Places in Of Mice and Men
Rich agricultural region along north-central California’s Pacific coast in which the novel is set. Steinbeck grew up in the Salinas Valley and set much of his important fiction there and in the surrounding areas. In this short novel, his focus is comparatively narrow: All its action unfolds between the Salinas River, a single ranch, and the nearby town of Soledad. Although the backdrop of the story hints at social discontent—which is manifest in the dream of itinerant farmworkers George Milton and Lennie Small to own their own land—the book’s drama centers on the personal problems of the giant Lennie, who has a history of stumbling into serious trouble wherever he and George go.
Stream next to which the story begins and ends. The novel opens as itinerant farmworkers George and Lennie are hunkering down beside the pleasant river, discussing the new ranch to which they are headed. They also talk about a little ranch they hope to buy for themselves, and the pastoral riverside location evokes Lennie’s wistful yearnings to raise rabbits and live “off the fatta the lan’.”
Fearing that the simple Lennie may get into trouble with their new employers, George makes him promise to return to this same spot by the river if something happens that forces them to flee the ranch. Later, Lennie accidentally kills a woman and comes back to the river, where George finds him before the rest of the ranch hands catch up with him. There, Lennie has a vision and then with George’s help, imagines the little place with rabbits, where there is no trouble. As George instructs him to gaze across the river and see the place with no trouble, he shoots Lennie with a pistol to prevent his being lynched by others.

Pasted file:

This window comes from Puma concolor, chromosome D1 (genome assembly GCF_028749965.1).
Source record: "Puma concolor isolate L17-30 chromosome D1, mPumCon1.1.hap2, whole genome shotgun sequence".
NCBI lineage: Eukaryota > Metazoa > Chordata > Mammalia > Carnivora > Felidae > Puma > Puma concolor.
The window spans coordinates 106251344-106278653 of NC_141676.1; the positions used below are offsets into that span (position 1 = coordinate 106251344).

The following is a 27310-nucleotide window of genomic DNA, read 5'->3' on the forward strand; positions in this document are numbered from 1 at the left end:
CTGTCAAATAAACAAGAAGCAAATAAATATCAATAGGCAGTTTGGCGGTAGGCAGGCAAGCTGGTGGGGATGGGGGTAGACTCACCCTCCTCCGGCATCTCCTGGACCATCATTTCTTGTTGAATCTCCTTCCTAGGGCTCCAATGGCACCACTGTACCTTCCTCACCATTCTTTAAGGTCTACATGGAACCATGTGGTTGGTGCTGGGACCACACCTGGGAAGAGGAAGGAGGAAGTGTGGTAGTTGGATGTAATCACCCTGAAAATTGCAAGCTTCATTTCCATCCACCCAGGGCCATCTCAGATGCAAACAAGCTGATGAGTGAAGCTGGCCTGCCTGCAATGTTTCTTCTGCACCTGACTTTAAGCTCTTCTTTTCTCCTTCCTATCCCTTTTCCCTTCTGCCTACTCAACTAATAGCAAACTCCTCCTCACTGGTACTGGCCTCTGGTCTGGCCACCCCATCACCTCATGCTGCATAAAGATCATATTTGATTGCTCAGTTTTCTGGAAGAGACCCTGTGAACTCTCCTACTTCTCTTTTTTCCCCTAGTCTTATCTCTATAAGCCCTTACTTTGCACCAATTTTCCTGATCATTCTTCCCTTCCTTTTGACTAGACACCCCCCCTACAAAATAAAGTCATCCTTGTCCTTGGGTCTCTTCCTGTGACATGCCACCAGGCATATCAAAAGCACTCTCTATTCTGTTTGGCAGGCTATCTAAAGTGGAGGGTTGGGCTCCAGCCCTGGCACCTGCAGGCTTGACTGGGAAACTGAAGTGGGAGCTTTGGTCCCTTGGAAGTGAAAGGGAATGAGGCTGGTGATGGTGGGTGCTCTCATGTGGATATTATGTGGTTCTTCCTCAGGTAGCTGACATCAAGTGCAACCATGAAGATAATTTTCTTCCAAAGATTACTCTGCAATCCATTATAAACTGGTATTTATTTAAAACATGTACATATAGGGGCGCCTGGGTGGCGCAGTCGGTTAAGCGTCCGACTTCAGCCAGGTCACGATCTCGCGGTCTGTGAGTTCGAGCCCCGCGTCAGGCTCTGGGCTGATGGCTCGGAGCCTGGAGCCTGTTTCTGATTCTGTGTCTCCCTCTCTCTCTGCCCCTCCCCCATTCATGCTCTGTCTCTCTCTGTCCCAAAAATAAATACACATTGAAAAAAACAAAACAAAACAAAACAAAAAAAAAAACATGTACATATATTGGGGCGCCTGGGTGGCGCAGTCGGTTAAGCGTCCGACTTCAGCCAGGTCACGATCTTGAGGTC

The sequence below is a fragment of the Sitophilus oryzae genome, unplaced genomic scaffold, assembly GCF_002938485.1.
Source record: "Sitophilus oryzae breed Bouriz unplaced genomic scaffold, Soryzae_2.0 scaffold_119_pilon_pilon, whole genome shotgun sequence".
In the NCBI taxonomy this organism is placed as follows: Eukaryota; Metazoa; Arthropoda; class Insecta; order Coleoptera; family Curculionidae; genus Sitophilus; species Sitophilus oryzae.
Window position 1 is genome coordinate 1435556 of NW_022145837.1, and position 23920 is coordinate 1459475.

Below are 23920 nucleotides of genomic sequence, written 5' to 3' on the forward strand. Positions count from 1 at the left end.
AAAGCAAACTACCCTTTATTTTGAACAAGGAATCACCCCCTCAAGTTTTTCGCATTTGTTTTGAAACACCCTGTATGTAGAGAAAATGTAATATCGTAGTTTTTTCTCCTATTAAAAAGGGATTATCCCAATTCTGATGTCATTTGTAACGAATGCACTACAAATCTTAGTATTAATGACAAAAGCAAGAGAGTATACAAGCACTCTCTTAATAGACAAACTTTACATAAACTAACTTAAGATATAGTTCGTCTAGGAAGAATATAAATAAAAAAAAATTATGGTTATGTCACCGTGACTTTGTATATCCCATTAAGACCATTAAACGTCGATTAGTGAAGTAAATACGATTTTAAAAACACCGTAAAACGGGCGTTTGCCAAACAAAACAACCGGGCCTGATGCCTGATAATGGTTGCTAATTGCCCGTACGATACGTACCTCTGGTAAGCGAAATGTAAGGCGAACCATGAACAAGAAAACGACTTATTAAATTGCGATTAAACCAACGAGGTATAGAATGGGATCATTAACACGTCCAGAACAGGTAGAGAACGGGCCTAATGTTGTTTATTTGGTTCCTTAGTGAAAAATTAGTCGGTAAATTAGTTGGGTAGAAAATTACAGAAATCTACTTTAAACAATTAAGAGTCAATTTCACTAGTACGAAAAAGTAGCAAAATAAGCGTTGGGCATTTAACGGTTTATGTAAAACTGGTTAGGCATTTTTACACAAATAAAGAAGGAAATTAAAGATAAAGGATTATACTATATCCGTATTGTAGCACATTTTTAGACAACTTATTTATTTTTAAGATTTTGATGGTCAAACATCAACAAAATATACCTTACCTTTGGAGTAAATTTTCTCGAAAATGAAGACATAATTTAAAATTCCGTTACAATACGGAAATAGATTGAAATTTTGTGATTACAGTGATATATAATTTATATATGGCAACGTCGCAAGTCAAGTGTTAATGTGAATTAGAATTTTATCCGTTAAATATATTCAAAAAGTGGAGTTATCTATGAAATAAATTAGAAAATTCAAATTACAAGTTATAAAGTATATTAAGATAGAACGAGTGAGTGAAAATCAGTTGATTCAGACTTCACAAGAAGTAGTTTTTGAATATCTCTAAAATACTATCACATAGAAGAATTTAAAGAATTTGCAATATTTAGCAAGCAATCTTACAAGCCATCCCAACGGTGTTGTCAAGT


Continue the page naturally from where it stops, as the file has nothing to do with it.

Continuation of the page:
Salinas Valley farm on which George and Lennie take jobs as hands. George hopes only that he and Lennie can keep their jobs long enough to build up a cash stake that will help them buy a small farm for themselves. There is little description of the farm beyond its barn and the bunkhouse in which George and Lennie are quartered. They arrive during what appears to be a barley harvest—work at which the powerful Lennie excels. George and Lennie establish a pleasant camaraderie with some of their bunkmates, so their immediate prospects seem favorable. Such trouble as arises comes from the owner’s family: his belligerent son who unwisely taunts Lennie into a pointless physical confrontation, and the son’s wife, whose coquettish flirtation with the man who humiliates her husband results in both her and Lennie’s deaths. Although George and Lennie’s troubles have little to do with broader labor problems, it is significant that their downfall is brought on by representatives of landowners.
Quarters of Crooks, the ranch’s African American cook, who has been living apart from the main bunkhouse through the many years he has worked on the ranch. Although forced to live alone because he is black, he has the ironic privilege of being the only hand on the ranch to enjoy true privacy. He hungers for company other than his books but has never admitted another hand into his room before the night in which Lennie wanders in to pay a friendly call. When another veteran ranch hand, Candy, soon follows, Crooks grudgingly allows the intrusions but secretly relishes having human company, even if it consists only of two fellow pariahs—a dimwit and a crippled amputee. Crooks’s hunger for companionship comes to the surface when he begs to be...
(The entire section is 934 words.)